The perfect pair of glasses
Trying to find the perfect pair of glasses should feel fun, not frustrating. Your face shape, hair colour, eye colour, and personal style all play a part in determining the right frames for you. I’m here to lay out the guidelines, but ultimately rules were made to be broken: round glasses with a round face could be the perfect signature look, and red hair and red glasses might be just your thing.
This guide will help you understand how to weigh all of those factors as you make your choice. We’ll also encourage you to think about situation, are you looking for glasses to wear in a work setting, or for going out? Different frames may suit different occasions, or you can find a pair that looks good anywhere.
Figuring out your face shape
You can read the full face shape guide here to figure out your closest match. Just know that in general there are particular frame shapes that go well with particular face shapes, and so these rules are mostly intended for people who want the most flattering option that requires the least amount of fuss.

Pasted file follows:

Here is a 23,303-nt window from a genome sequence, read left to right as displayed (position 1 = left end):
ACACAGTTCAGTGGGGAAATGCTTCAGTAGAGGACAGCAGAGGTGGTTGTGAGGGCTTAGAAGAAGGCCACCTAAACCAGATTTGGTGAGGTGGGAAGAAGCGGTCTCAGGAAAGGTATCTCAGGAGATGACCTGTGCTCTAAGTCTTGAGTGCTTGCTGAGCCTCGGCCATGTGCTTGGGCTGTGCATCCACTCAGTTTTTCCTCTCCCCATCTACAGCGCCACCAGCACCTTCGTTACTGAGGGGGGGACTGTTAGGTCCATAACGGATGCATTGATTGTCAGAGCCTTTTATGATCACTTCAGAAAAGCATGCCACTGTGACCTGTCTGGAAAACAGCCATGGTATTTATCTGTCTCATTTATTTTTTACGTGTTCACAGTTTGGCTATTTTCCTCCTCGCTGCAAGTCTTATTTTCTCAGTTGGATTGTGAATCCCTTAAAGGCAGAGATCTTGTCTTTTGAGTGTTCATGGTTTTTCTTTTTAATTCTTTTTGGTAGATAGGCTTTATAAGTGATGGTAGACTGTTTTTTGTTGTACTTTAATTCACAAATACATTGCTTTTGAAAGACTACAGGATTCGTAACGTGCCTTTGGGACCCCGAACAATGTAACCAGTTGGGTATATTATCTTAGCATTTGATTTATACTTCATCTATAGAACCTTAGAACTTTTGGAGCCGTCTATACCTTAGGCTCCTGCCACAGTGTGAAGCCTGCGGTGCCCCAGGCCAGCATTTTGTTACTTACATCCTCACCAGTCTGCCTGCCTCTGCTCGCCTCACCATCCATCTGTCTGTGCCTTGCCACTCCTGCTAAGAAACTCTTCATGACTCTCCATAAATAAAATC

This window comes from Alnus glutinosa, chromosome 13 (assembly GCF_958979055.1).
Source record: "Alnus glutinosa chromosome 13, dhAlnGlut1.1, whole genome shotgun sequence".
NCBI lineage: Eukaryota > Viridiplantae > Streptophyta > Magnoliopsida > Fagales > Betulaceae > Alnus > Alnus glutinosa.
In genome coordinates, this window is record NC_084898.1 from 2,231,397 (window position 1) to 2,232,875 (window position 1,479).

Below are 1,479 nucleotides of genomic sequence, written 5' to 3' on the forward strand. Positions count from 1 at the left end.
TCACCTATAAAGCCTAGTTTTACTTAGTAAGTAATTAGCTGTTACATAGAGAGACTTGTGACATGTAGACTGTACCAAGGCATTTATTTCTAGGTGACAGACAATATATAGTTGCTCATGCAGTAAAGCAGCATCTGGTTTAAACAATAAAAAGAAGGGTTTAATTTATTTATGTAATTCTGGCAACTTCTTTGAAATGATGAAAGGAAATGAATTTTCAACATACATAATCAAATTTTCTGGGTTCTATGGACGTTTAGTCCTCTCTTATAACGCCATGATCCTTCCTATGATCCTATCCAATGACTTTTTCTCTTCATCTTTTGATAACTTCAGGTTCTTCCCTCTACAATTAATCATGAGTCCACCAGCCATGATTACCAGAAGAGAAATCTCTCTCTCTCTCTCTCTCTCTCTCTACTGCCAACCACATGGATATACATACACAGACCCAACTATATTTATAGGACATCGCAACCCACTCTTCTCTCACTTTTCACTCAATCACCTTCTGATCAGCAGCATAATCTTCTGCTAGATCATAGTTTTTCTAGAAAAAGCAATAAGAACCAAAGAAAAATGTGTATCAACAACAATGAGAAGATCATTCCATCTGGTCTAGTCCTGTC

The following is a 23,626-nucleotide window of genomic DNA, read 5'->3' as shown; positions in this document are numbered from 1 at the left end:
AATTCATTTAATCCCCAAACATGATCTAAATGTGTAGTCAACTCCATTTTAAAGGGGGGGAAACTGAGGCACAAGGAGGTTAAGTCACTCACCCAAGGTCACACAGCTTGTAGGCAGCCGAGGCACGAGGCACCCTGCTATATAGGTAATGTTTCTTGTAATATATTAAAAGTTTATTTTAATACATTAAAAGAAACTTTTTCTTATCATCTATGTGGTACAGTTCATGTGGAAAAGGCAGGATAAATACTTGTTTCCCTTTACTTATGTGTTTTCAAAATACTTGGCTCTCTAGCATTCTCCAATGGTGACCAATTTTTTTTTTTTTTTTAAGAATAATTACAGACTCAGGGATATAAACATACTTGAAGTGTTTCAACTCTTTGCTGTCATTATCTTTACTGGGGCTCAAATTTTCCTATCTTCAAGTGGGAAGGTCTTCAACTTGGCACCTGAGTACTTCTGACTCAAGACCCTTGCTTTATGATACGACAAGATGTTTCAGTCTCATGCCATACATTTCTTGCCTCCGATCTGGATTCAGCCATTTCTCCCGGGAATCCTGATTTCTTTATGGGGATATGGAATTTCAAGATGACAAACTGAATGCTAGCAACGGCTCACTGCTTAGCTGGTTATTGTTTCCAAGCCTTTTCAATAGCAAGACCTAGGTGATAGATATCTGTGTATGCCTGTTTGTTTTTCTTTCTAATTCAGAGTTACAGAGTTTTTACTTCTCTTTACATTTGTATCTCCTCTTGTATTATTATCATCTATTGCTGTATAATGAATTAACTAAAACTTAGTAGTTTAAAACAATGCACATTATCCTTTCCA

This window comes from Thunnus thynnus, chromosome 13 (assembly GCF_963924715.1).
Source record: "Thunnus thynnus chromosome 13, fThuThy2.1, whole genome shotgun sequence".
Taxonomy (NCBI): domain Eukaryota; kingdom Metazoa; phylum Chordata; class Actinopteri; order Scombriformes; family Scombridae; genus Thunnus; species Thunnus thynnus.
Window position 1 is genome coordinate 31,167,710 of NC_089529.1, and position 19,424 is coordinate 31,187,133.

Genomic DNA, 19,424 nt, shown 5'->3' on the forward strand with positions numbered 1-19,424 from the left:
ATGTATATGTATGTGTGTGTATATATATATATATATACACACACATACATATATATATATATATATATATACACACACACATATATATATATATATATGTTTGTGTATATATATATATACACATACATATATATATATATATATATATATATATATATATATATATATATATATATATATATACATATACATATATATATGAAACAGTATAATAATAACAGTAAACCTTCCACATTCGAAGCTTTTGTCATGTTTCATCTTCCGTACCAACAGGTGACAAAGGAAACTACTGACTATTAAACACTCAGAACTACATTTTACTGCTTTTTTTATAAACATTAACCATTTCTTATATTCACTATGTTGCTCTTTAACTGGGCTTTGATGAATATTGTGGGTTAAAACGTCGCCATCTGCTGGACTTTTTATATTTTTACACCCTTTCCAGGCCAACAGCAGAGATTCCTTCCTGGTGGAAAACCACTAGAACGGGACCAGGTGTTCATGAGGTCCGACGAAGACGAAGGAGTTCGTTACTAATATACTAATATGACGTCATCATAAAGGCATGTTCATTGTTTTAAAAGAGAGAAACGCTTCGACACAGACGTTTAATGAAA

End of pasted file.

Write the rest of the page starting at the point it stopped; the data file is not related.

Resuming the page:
- Do you have a round face? Find frames with bold, sharp angles like rectangular, cat eye, and retro wingtip styles.For a bolder statement, round frames on a round face can be a stark style choice that stands out from the crowd.
- Do you have a square face? Pick a frame that set against sharp angles — meaning curved styles like oval glasses, round, and Aviator frames.
- Want to make a bolder statement? Angular cat eyes and squared-off wingtip frames all starkly emphasise your features.
- Do you have a triangular face? Pick a frame that’s wide and bold on top, elongating a narrower forehead and balancing a wider jaw. Examples include browlines, Aviators, and cat eye glasses.